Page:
As the four political circuses of the UNC, PNM, ILP and COP now traverse the country full of noise and supporters, any outside observer could be forgiven for marvelling at our apparently secure democracy in Trinidad and Tobago. But four recent examples of ineffectiveness in law enforcement provide an alarming reminder of our fragility as nation and society.
Firstly, we now know that the police and the Integrity Commission can go no further into the e-mail investigations, the Deputy Police Commissioner saying he has done all he can and the Integrity Commission now asking the Prime Minister to persuade Google to provide her with information. So this critical investigation into possible criminal conspiracy in the Cabinet or enormous irresponsibility from the Leader of the Opposition has run aground, with our law enforcement in a state of impotence.
Then we had a statement by Sophia Chote SC, a former temporary judge, that “the rush by police to charge murder suspects has led to a situation where faulty files lacking critical information are being submitted to the DPP for charges to be laid”. As a result the DPP cannot go forward. Ms Chote also said another factor which has hampered investigations, resulting in cases being thrown out, is that there are no qualified attorneys in the Police Service who practise criminal law to advise police during investigations.
Thirdly, the chairman of the Integrity Commission recently pronounced that the commission is a “toothless tiger”! He is supported in this view by Dana Seetahal SC, who thinks the commission is hamstrung by the very laws that empower it; that its powers are limited and its processes cumbersome.
And to top it all, after setting up, at huge expense, a Commission of Inquiry into the July 1990 attempted coup, the work is incomplete because the commission lacked the power to summon key witnesses including the very leader of the insurgency. A similar situation had developed with the inquiry into the CL Financial disaster when Lawrence Duprey, head of the conglomerate, ignored a summons to appear and got away with it.
Behold our fragility behind the great show we always put on with Carnival, Independence Day parades and election campaigns, one of the latter now in its fullness of froth and frivolity.
Thousands of people have been murdered over the last 20 years and a mere handful have been charged and convicted because of ongoing investigative inadequacies in the Police Service. The July 1990 attempted coup resulted in the invasion of Parliament, a prime minister and other MPs being held hostage for days, 16 people killed including a Member of Parliament, mayhem in Port of Spain with stores being burnt and looted, and the man who spearheaded this violation of our society refused, with impunity, to attend the official Commission of Inquiry into the incident.
At the core of the CL Financial collapse is financial adventurism, colossal irresponsibility that devastated thousands of ordinary citizens and cost the taxpayers $20 billion, but the head of the collapsed institution refused to attend the official inquiry and we could do nothing. Billions of dollars have been stolen from the treasury over the past 50 years and we have set up an Integrity Commission without the teeth to pursue the thieves and bloodsuckers who steal food from the mouths of the poor.
Will any of these issues be tackled in the present competition for power that pretends to be a local government campaign? No, because all parties are implicated, all are responsible for the fragility of this nation. Every prime minister and Cabinet since Independence must answer for the weakness of law enforcement in this country. Why, after budgets totalling hundreds of billions, is our Police Service so deficient that they can’t conduct proper investigations? What is the use of a toothless Integrity Commission? What kind of law sets up commissions of inquiry with no severe penalty for ignoring a summons to appear before them? With all the trappings of nationhood we remain laughable with pervasive lawlessness of all kinds, at all levels.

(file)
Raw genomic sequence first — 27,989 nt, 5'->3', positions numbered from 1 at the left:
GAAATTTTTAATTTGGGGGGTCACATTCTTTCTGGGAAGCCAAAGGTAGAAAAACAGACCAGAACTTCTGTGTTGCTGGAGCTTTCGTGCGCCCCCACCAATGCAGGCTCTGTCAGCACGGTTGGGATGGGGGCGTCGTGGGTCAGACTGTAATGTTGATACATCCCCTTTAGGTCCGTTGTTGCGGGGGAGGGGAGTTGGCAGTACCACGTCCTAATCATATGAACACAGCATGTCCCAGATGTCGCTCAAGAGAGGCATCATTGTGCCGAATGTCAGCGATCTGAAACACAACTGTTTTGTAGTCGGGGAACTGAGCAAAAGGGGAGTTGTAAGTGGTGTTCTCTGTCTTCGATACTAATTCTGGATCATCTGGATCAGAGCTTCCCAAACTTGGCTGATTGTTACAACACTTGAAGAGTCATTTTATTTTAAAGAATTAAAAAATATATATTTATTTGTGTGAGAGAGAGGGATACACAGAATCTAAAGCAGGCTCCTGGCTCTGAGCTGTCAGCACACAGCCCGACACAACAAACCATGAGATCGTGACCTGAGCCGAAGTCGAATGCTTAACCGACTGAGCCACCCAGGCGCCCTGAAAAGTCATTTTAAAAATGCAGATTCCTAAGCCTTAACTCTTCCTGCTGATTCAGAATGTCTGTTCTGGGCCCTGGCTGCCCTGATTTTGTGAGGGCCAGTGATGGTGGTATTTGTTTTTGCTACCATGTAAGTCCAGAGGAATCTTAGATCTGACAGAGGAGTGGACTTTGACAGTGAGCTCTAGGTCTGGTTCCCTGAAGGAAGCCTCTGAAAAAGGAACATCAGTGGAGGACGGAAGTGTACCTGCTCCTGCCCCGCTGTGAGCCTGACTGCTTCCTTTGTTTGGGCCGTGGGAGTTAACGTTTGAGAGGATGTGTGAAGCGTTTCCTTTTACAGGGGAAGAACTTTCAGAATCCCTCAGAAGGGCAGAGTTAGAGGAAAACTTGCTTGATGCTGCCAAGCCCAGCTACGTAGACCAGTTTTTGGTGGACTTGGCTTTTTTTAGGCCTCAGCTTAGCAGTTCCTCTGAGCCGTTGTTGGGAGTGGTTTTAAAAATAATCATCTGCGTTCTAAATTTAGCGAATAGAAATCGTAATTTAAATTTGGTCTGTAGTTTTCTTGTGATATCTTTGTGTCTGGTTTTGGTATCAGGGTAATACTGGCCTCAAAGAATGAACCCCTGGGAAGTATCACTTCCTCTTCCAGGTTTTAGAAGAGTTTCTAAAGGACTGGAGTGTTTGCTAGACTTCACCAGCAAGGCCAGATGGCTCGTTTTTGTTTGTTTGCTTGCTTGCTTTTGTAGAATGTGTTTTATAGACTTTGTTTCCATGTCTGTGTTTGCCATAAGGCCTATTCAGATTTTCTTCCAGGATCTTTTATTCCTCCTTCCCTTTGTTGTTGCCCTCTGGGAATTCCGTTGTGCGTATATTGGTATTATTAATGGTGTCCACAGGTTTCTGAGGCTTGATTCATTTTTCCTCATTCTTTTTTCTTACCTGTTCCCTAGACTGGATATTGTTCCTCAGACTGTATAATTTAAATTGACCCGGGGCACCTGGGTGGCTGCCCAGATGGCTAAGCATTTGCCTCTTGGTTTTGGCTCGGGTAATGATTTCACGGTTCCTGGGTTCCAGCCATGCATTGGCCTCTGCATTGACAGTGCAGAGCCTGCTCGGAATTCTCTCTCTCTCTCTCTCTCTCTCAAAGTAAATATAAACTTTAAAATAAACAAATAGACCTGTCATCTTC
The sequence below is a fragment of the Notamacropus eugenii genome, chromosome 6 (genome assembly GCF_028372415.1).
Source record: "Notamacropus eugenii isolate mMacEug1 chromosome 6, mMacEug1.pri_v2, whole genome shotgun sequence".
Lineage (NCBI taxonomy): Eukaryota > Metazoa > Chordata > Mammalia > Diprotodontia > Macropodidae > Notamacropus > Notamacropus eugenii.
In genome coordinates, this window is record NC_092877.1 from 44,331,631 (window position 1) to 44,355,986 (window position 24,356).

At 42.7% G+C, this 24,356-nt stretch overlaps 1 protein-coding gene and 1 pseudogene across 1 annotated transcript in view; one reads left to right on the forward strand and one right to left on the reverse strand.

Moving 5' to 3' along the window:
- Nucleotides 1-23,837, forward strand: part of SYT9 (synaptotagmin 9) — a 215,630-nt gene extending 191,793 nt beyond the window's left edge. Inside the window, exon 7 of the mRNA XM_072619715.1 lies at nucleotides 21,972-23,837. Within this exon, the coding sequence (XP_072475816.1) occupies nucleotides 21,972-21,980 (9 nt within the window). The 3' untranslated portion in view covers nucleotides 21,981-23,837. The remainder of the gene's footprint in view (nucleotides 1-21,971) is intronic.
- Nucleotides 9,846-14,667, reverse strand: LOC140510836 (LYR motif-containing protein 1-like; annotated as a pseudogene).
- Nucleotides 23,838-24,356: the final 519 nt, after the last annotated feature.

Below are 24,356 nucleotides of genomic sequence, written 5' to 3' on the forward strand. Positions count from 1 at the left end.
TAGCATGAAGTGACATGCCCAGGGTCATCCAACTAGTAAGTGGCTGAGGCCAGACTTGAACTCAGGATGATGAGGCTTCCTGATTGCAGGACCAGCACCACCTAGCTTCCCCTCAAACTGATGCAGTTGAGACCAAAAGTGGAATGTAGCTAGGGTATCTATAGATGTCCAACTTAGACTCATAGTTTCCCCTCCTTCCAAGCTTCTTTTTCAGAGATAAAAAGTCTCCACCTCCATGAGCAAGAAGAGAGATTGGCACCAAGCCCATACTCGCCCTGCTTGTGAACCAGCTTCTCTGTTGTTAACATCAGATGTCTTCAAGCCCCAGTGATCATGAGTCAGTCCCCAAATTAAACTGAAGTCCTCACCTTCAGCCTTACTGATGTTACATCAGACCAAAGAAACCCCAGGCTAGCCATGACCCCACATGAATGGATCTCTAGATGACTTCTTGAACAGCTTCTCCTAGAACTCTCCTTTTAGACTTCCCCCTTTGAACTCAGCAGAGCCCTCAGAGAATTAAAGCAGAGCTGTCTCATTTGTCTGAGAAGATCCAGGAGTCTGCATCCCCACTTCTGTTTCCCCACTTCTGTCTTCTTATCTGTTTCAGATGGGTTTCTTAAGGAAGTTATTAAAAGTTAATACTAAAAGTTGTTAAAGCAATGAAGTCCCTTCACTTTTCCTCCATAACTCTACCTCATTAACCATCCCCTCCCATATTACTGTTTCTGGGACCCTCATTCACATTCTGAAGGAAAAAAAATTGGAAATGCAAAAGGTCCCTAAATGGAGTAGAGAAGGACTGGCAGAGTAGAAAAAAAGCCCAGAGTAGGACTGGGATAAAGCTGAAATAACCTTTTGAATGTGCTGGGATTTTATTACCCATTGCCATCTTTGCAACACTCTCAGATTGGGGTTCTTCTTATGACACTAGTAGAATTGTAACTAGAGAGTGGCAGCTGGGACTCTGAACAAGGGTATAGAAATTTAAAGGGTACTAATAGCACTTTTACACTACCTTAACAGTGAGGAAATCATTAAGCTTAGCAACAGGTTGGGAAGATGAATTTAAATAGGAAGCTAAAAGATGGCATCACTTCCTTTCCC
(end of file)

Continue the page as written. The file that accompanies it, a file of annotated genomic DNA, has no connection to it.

No wonder a strong society has not taken root here. No one feels safe, none trusts this place for the protection every citizen needs. People come together as a society to pool strengths for individual and collective security, developing, in the process, tradition and law for security, progress and fulfilment. Our problem is that we never welded together as a nation. We were thrown into this place by forces of history, and after a century and more of the major races living here, we still haven’t gelled into a society that can generate a level of anger that make leaders tremble and have them ensure the security for which we elect them.
Even in India, a wave of public disgust with corruption has recently resulted in a minister being sentenced to five years in jail for siphoning public money. But here, after thievery of massive millions from the Treasury for 50 years, no public official has ended behind bars.
This Government still stands, still crowing in our faces in this campaign, after it perpetrated a coup worse than 1990, manipulating Parliament to overturn the law and free party financiers. After half a century of tragic waste, mismanagement, inefficiency and corruption, it remains true that the main criterion leaders must satisfy for the vast majority of citizens is to be of the right race. But, as we should know by now, racial solidarity could never provide security in this small cosmopolitan country. Instead, it weakens the polity which has never discovered its inner power which ultimately is our best protection against evil or misfortune. We continue as a fragile nation amidst the various circuses circling.
• Ralph Maraj is a former